Eager to establish his credentials in the fashionable sphere of humanist learning, Bodin published in 1555 a Latin translation of a Greek poem on hunting, the Cynegetica, by the third century Syrian poet Oppian of Apamea. To his translation he appended a substantial commentary replete with literary, linguistic and philosophical learning. Hostile critics alleged, however, that he had plagiarised the work of France’s leading Greek scholar of the day and sometime holder of one of the royal lectureships, Adrien Turnèbe. Four years later Bodin delivered an oration before the Senate of Toulouse at the culmination of a campaign to establish a college to deliver a humanist education in the town. Subsequently published, the Oratio has been construed as amounting to a job application for the headship of the proposed college. Whatever his intention in delivering it, Bodin soon afterwards left Toulouse and returned to the kingdom’s capital to begin practising as a barrister (avocat) in France’s highest court of law, the Paris Parlement.

In 1562 barristers of the Parlement were required formally to declare their allegiance to the Catholic faith. The name ‘Jehan Bodin’ appears twice on the relevant list; in all probability one of these references is to the Angevin. However, Bodin would appear not to have been an accomplished pleader of clients’ cases and to have turned increasingly towards developing his career in other ways. Whilst at Toulouse he had already drafted treatises on subjects in Roman law and had also embarked upon a major analysis in the field of comparative or ‘universal’ law. The indications are unmistakable that his approach to such subjects was strongly informed by the methodologies to which he had been exposed during his student years.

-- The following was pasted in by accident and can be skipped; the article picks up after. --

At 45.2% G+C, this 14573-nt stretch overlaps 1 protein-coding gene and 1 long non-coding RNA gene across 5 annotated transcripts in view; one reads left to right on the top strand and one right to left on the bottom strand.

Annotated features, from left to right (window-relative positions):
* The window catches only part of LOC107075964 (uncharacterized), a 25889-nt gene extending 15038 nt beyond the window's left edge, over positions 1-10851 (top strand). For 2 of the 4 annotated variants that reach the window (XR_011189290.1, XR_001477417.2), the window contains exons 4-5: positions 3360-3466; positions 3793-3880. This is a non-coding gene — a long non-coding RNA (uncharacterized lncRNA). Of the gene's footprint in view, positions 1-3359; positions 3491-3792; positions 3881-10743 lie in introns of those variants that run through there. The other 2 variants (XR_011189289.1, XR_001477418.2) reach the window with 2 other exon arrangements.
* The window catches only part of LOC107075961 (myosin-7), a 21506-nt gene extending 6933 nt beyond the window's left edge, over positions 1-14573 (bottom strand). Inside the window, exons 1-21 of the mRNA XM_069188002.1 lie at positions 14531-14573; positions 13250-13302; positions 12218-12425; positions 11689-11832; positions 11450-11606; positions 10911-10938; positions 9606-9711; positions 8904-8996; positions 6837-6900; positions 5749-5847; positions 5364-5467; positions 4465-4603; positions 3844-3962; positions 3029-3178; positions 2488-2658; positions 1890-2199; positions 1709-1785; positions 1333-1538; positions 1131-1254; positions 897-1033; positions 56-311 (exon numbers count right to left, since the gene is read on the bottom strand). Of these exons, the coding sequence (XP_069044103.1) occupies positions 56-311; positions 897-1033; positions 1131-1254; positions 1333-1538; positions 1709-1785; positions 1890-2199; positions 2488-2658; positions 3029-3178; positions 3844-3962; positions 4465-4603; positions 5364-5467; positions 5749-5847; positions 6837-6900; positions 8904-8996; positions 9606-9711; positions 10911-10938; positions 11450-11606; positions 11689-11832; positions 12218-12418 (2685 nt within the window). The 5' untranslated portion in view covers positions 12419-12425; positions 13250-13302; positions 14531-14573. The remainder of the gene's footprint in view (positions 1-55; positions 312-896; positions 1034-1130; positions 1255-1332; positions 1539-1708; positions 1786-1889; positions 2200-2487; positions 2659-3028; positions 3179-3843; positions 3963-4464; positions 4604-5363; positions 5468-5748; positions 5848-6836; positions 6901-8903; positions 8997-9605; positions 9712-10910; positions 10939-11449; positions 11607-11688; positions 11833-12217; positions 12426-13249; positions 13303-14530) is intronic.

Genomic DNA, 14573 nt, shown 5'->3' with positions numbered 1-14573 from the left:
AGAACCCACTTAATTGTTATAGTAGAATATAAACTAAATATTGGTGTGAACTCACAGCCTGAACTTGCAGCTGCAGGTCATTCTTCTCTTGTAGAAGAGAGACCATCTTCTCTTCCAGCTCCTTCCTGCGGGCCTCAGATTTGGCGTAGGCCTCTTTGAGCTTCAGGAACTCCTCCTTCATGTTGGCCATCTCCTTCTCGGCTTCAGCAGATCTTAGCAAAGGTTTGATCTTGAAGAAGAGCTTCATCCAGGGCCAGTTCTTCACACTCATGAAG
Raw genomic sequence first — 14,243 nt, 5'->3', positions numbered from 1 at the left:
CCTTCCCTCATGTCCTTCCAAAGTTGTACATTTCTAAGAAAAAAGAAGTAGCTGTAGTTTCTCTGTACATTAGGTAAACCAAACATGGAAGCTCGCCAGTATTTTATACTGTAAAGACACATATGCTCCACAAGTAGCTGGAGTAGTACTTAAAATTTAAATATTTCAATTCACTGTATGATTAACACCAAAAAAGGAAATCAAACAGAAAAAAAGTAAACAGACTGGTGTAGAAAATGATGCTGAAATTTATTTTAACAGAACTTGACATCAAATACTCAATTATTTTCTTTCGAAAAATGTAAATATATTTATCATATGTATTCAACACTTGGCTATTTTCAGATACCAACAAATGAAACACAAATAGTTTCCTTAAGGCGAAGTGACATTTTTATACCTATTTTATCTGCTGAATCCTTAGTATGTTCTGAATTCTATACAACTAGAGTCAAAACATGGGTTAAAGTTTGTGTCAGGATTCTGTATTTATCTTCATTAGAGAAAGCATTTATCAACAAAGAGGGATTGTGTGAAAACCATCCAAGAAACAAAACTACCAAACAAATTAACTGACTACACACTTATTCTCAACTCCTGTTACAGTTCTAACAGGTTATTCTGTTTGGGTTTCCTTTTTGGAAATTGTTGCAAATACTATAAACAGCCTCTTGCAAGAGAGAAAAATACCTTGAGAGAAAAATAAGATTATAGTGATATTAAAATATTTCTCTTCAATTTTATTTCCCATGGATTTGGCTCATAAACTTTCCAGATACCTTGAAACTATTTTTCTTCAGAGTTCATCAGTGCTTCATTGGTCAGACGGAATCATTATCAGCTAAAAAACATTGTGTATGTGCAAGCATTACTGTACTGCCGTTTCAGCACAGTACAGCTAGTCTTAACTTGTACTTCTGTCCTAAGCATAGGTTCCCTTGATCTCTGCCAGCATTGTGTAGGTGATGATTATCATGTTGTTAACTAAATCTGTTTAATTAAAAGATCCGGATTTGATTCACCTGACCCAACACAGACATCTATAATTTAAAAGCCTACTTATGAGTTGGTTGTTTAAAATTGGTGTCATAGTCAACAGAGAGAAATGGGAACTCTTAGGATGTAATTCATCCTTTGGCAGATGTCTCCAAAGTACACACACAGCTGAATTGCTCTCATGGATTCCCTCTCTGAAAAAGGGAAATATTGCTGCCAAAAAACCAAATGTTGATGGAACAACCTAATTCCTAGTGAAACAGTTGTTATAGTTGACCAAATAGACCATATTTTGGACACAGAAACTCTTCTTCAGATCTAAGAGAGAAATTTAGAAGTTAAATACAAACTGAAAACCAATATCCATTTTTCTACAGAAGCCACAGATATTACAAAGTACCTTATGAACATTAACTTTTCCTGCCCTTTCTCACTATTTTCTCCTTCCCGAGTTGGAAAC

In 1566 Bodin published the first of his major works, the Methodus ad facilem historiarum cognitionem (Method for the easy understanding of history). Contemporary interest in ‘the art of history’ (ars historica) ran high, but Bodin’s interpretation of the subject-area was exceptionally broad. There were, he pronounced, three kinds of history: human, natural, and divine. The pronouncement has sometimes been seen as constituting an agenda for his own future work which did, indeed, yield distinct treatises in all three areas. Even so, all three figured plainly in the Methodus itself. The longest chapter was devoted to questions of political constitutions and modes of government to which he would return in the best-known of his major treatises. Also treated at length in the Methodus were his anthropological ideas often described as his theory of ‘climate’, but presented by him as specifying human characteristics which ‘are drawn from nature’. Thirdly, the work included a sustained examination of the creation of the universe and the origins of time, which involved issues concerning the nature of God and His continued engagement with humanity at large.